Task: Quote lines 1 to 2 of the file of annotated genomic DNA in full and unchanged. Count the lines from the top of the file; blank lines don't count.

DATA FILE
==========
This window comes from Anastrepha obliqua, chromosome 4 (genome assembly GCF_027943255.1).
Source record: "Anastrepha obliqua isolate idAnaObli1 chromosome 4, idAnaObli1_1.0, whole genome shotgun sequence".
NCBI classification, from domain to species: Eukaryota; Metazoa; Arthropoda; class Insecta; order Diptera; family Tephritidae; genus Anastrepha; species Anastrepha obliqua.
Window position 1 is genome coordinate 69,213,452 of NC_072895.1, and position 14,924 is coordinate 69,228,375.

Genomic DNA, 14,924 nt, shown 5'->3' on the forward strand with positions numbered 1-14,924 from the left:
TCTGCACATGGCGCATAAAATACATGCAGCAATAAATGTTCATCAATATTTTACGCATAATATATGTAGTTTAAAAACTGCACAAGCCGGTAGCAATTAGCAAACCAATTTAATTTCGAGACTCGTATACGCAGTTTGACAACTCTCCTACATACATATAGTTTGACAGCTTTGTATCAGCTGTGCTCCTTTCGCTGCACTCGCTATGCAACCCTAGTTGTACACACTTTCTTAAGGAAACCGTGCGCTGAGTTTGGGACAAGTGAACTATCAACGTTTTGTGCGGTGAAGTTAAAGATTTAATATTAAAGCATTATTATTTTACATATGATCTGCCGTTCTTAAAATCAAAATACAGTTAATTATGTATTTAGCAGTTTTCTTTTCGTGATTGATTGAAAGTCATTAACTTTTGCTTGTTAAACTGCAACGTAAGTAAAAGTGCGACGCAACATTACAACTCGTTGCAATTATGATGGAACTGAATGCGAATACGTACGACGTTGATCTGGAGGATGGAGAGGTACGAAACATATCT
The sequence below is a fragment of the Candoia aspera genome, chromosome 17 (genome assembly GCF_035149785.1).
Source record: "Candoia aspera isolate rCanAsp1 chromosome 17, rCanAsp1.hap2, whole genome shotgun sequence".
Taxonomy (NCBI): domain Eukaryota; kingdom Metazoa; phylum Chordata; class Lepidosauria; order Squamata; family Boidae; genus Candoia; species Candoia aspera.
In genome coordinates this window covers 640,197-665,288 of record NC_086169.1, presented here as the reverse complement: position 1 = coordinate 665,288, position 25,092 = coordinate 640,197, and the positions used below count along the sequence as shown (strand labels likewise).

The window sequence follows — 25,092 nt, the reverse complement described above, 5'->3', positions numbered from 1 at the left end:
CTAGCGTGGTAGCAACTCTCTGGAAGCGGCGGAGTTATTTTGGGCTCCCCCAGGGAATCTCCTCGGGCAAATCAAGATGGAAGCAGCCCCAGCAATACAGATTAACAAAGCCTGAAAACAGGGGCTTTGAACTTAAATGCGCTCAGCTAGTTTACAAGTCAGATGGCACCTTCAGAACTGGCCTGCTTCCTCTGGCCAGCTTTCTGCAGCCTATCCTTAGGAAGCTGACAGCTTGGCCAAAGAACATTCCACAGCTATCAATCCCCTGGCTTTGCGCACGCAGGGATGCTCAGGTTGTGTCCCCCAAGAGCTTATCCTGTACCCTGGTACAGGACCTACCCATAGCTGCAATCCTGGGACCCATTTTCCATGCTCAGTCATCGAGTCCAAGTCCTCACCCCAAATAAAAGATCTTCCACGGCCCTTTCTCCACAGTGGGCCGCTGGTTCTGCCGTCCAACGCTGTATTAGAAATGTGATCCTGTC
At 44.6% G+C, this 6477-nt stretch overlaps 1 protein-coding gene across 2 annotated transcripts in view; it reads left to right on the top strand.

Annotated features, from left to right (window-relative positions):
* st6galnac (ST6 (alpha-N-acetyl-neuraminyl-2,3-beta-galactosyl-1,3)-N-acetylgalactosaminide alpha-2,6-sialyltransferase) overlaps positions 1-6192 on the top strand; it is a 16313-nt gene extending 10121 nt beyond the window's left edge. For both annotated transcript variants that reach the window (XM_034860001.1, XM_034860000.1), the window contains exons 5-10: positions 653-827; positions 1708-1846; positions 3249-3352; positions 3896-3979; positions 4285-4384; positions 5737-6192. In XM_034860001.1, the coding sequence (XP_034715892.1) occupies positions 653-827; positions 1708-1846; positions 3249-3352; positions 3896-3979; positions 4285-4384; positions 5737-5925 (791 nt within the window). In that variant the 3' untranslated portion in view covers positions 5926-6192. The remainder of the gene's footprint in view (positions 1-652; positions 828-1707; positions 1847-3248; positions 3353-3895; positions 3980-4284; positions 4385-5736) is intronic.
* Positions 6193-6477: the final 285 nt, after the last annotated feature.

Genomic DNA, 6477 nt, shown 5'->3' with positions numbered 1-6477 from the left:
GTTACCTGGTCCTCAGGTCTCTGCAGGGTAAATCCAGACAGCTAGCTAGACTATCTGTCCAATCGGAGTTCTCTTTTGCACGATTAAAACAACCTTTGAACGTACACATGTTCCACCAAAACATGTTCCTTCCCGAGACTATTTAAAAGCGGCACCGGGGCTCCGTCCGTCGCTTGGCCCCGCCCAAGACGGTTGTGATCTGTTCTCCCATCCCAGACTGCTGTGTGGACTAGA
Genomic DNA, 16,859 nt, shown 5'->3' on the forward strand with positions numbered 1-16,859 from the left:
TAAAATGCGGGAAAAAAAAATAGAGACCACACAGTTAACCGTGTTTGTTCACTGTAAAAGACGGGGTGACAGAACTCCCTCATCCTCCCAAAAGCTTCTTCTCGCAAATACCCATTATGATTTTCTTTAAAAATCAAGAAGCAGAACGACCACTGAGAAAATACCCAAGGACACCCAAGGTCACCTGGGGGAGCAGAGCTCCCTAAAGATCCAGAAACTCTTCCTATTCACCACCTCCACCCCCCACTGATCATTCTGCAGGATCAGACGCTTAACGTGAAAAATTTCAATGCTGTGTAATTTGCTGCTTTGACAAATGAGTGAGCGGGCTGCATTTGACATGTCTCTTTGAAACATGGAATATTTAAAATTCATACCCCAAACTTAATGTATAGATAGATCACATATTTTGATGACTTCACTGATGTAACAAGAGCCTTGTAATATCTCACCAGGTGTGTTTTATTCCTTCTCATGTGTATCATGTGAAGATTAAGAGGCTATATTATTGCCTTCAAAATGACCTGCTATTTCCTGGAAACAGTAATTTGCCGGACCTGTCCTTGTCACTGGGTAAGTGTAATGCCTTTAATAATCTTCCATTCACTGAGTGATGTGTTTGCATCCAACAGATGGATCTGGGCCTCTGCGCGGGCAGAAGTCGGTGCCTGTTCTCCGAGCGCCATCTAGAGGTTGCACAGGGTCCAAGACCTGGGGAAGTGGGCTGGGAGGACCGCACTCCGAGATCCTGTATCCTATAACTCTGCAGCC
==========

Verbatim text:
This window comes from Anastrepha obliqua, chromosome 4 (genome assembly GCF_027943255.1).
Source record: "Anastrepha obliqua isolate idAnaObli1 chromosome 4, idAnaObli1_1.0, whole genome shotgun sequence".